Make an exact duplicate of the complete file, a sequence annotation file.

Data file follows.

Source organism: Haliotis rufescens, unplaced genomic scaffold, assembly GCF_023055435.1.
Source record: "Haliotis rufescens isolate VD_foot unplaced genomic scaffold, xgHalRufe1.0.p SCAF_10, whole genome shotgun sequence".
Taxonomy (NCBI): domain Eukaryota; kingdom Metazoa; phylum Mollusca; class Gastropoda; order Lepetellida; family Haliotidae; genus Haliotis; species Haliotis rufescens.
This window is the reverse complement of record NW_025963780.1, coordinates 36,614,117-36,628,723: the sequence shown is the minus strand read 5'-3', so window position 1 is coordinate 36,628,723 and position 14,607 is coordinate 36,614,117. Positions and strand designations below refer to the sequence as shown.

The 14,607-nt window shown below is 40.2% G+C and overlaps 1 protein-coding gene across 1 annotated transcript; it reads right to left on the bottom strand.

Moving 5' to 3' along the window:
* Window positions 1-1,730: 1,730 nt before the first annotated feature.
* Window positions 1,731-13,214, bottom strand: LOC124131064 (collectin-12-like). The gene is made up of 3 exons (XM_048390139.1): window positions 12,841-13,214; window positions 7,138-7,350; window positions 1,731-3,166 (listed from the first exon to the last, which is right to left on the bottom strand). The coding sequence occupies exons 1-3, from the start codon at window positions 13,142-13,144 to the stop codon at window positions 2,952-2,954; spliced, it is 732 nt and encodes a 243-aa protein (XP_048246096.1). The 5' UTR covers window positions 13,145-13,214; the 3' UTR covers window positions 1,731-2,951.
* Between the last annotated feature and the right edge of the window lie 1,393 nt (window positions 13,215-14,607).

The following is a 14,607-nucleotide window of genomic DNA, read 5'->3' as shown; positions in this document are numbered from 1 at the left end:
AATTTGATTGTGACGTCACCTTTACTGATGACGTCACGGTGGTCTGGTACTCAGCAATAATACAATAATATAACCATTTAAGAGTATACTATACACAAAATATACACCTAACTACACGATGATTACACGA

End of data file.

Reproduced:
Source organism: Haliotis rufescens, unplaced genomic scaffold, assembly GCF_023055435.1.
Source record: "Haliotis rufescens isolate VD_foot unplaced genomic scaffold, xgHalRufe1.0.p SCAF_10, whole genome shotgun sequence".
Taxonomy (NCBI): domain Eukaryota; kingdom Metazoa; phylum Mollusca; class Gastropoda; order Lepetellida; family Haliotidae; genus Haliotis; species Haliotis rufescens.
This window is the reverse complement of record NW_025963780.1, coordinates 36,614,117-36,628,723: the sequence shown is the minus strand read 5'-3', so window position 1 is coordinate 36,628,723 and position 14,607 is coordinate 36,614,117. Positions and strand designations below refer to the sequence as shown.

The 14,607-nt window shown below is 40.2% G+C and overlaps 1 protein-coding gene across 1 annotated transcript; it reads right to left on the bottom strand.

Moving 5' to 3' along the window:
* Window positions 1-1,730: 1,730 nt before the first annotated feature.
* Window positions 1,731-13,214, bottom strand: LOC124131064 (collectin-12-like). The gene is made up of 3 exons (XM_048390139.1): window positions 12,841-13,214; window positions 7,138-7,350; window positions 1,731-3,166 (listed from the first exon to the last, which is right to left on the bottom strand). The coding sequence occupies exons 1-3, from the start codon at window positions 13,142-13,144 to the stop codon at window positions 2,952-2,954; spliced, it is 732 nt and encodes a 243-aa protein (XP_048246096.1). The 5' UTR covers window positions 13,145-13,214; the 3' UTR covers window positions 1,731-2,951.
* Between the last annotated feature and the right edge of the window lie 1,393 nt (window positions 13,215-14,607).

The following is a 14,607-nucleotide window of genomic DNA, read 5'->3' as shown; positions in this document are numbered from 1 at the left end:
AATTTGATTGTGACGTCACCTTTACTGATGACGTCACGGTGGTCTGGTACTCAGCAATAATACAATAATATAACCATTTAAGAGTATACTATACACAAAATATACACCTAACTACACGATGATTACACGA